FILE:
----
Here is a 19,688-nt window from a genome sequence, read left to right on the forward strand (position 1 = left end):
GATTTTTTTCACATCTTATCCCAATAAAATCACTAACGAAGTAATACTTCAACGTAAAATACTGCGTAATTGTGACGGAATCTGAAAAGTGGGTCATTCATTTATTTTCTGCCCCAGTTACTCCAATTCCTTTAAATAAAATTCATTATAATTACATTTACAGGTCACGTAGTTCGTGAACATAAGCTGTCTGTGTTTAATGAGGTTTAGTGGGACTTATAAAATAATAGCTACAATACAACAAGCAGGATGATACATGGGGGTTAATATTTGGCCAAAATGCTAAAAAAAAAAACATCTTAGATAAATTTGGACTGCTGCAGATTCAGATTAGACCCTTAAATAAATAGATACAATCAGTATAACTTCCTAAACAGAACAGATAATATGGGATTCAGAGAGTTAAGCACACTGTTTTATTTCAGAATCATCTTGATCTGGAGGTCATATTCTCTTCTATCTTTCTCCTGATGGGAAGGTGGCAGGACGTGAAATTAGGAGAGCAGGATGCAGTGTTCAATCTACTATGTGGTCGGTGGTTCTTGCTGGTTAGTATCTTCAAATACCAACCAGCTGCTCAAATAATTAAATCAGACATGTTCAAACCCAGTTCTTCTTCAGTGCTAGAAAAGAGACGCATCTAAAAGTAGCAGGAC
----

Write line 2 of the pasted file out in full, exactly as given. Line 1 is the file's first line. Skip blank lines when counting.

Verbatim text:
GATTTTTTTCACATCTTATCCCAATAAAATCACTAACGAAGTAATACTTCAACGTAAAATACTGCGTAATTGTGACGGAATCTGAAAAGTGGGTCATTCATTTATTTTCTGCCCCAGTTACTCCAATTCCTTTAAATAAAATTCATTATAATTACATTTACAGGTCACGTAGTTCGTGAACATAAGCTGTCTGTGTTTAATGAGGTTTAGTGGGACTTATAAAATAATAGCTACAATACAACAAGCAGGATGATACATGGGGGTTAATATTTGGCCAAAATGCTAAAAAAAAAAACATCTTAGATAAATTTGGACTGCTGCAGATTCAGATTAGACCCTTAAATAAATAGATACAATCAGTATAACTTCCTAAACAGAACAGATAATATGGGATTCAGAGAGTTAAGCACACTGTTTTATTTCAGAATCATCTTGATCTGGAGGTCATATTCTCTTCTATCTTTCTCCTGATGGGAAGGTGGCAGGACGTGAAATTAGGAGAGCAGGATGCAGTGTTCAATCTACTATGTGGTCGGTGGTTCTTGCTGGTTAGTATCTTCAAATACCAACCAGCTGCTCAAATAATTAAATCAGACATGTTCAAACCCAGTTCTTCTTCAGTGCTAGAAAAGAGACGCATCTAAAAGTAGCAGGAC